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Cincinnati's presence in the playoff race is rooted in back-to-back 11-win seasons under fourth-year coach Luke Fickell, which has helped to establish a level of built-in name recognition. While no Group of Five team has been given a chance to play for the national championship since college football moved away from relying on several polling systems in the 1990s, those who have come closest, such as Boise State, did so only after years of developing national credibility.

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  College football winners and losers from Week 9 include Notre Dame, Michigan and Big 12 Clemson was challenged but survived against Boston College to top this week's list of winners and losers in college football.Not that one loss would've eliminated the Tigers, who have made five straight appearances in the playoff. Even had the Eagles pulled off the upset, Clemson could have secured a spot in the semifinals by running the table, which would have included at least one and possibly two wins against Notre Dame.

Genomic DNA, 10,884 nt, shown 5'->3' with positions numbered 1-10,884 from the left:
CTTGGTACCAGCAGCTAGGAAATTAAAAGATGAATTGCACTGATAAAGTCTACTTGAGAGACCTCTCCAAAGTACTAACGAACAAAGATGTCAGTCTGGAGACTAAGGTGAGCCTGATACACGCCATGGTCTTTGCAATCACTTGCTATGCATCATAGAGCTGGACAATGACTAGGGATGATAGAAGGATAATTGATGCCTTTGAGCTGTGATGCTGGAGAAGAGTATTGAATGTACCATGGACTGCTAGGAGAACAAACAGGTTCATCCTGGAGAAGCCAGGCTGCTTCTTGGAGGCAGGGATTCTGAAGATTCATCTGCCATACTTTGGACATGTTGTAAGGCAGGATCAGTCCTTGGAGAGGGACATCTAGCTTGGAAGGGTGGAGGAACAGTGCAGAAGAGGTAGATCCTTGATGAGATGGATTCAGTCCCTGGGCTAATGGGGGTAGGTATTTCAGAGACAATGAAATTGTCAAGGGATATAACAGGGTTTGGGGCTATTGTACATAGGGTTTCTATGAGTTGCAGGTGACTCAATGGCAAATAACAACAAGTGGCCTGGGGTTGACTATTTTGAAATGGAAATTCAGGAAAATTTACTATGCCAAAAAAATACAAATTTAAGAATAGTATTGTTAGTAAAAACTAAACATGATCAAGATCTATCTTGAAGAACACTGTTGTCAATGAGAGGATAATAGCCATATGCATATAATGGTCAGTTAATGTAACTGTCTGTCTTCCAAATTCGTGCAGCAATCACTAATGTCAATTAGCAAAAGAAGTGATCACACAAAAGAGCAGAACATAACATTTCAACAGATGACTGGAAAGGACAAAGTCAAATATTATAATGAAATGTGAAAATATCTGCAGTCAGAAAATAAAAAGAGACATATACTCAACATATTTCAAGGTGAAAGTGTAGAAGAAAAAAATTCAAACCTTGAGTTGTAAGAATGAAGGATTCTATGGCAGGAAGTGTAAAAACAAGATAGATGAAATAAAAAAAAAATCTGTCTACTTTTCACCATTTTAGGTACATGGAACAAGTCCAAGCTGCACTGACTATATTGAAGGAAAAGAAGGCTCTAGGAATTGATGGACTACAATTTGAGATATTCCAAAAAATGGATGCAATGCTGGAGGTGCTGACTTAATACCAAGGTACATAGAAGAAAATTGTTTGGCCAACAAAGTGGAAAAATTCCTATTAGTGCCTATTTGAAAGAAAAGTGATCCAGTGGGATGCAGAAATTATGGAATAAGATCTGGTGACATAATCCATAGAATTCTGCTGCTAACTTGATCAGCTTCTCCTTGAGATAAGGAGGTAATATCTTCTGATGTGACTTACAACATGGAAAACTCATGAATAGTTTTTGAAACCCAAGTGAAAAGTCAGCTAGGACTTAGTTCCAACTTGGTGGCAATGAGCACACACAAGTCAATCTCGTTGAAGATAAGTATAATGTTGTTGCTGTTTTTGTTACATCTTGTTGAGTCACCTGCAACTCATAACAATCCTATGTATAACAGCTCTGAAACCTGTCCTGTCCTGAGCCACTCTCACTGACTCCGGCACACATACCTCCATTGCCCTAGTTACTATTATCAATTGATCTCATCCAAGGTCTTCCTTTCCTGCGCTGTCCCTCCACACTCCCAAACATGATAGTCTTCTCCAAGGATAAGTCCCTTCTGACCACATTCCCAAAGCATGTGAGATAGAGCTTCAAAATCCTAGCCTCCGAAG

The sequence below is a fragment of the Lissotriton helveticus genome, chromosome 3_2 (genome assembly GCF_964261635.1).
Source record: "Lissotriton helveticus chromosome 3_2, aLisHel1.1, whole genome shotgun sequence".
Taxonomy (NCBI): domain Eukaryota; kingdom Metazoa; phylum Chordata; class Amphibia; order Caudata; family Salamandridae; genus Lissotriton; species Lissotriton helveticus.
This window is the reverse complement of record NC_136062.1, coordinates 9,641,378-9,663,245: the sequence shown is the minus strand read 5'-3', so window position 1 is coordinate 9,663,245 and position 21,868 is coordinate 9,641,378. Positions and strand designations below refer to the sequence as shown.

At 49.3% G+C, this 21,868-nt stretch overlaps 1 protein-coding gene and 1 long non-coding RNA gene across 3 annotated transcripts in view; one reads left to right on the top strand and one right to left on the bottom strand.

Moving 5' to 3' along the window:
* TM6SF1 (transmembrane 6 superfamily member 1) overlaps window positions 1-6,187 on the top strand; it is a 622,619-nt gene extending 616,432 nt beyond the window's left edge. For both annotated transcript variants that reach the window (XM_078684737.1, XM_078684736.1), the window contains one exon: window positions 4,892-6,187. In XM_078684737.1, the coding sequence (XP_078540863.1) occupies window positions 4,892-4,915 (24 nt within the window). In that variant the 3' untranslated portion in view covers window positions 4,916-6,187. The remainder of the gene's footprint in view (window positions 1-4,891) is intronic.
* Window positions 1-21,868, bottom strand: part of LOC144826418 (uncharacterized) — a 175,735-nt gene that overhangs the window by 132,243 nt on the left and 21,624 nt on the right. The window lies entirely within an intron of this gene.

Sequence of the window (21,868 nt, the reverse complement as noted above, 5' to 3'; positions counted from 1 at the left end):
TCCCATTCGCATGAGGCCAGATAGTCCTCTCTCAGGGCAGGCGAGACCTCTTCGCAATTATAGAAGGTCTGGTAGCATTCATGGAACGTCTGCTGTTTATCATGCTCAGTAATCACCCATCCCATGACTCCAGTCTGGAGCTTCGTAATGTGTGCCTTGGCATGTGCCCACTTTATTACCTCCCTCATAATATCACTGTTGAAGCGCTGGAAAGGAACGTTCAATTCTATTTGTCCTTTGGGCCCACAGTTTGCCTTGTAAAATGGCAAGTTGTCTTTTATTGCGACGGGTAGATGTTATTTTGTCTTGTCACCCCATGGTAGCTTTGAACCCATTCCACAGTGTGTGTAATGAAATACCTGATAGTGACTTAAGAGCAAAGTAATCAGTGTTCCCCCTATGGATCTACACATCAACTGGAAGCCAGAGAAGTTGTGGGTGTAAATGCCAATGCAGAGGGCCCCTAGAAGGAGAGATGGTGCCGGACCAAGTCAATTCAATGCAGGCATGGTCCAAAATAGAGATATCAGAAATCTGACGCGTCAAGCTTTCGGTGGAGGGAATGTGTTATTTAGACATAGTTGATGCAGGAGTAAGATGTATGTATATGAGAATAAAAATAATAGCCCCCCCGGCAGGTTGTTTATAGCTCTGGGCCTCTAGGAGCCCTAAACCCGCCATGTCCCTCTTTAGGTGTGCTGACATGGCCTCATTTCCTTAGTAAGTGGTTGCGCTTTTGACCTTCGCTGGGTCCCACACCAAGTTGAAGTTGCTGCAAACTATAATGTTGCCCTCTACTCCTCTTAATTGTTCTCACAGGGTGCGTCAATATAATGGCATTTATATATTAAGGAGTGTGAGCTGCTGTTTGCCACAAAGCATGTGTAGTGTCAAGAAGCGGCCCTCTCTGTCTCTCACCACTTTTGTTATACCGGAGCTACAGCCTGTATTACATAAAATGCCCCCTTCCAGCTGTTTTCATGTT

No. 22 in the preseason Amway Coaches Poll, the Bearcats' standing has also benefited from the widespread elimination of non-conference play across the Bowl Subdivision, which has picked off several second-tier Power Five teams that would typically crowd the top half of the poll after the first month of the season, and from the removal of Big Ten and Pac-12 teams from the poll after the two leagues temporarily opted out of the season. (Those conferences were reinstated after opting back in.)

Cincinnati moved up three spots after last week's 42-13 win against then-No. 16 SMU, which ranked fourth nationally in total offense but was held to 290 yards, the program's lowest single-game output in more than two seasons.

History suggests the Coaches Poll won't dovetail with the playoff selection committee's debut rankings, which will be released Nov. 24 and provide a telling glimpse at the Bearcats' chances of finishing in the top four. A year ago, for example, Ohio State was No. 4 in the poll but No. 1 in the playoff rankings; Alabama, which was No. 1 in the poll, slotted in third.

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But the poll does provide a blueprint: If arranged in a different order, the same nine teams topped the first playoff rankings of 2019 and that week's Coaches Poll. Should Cincinnati remain unbeaten, the Bearcats will enter this year's rankings closer to the top four than any Group of Five team in playoff history — the highest debut placement to date was Central Florida at No. 12 in 2018. The highest ranking by a Group of Five program at any point in the playoff rankings is No. 8, also by UCF in 2018.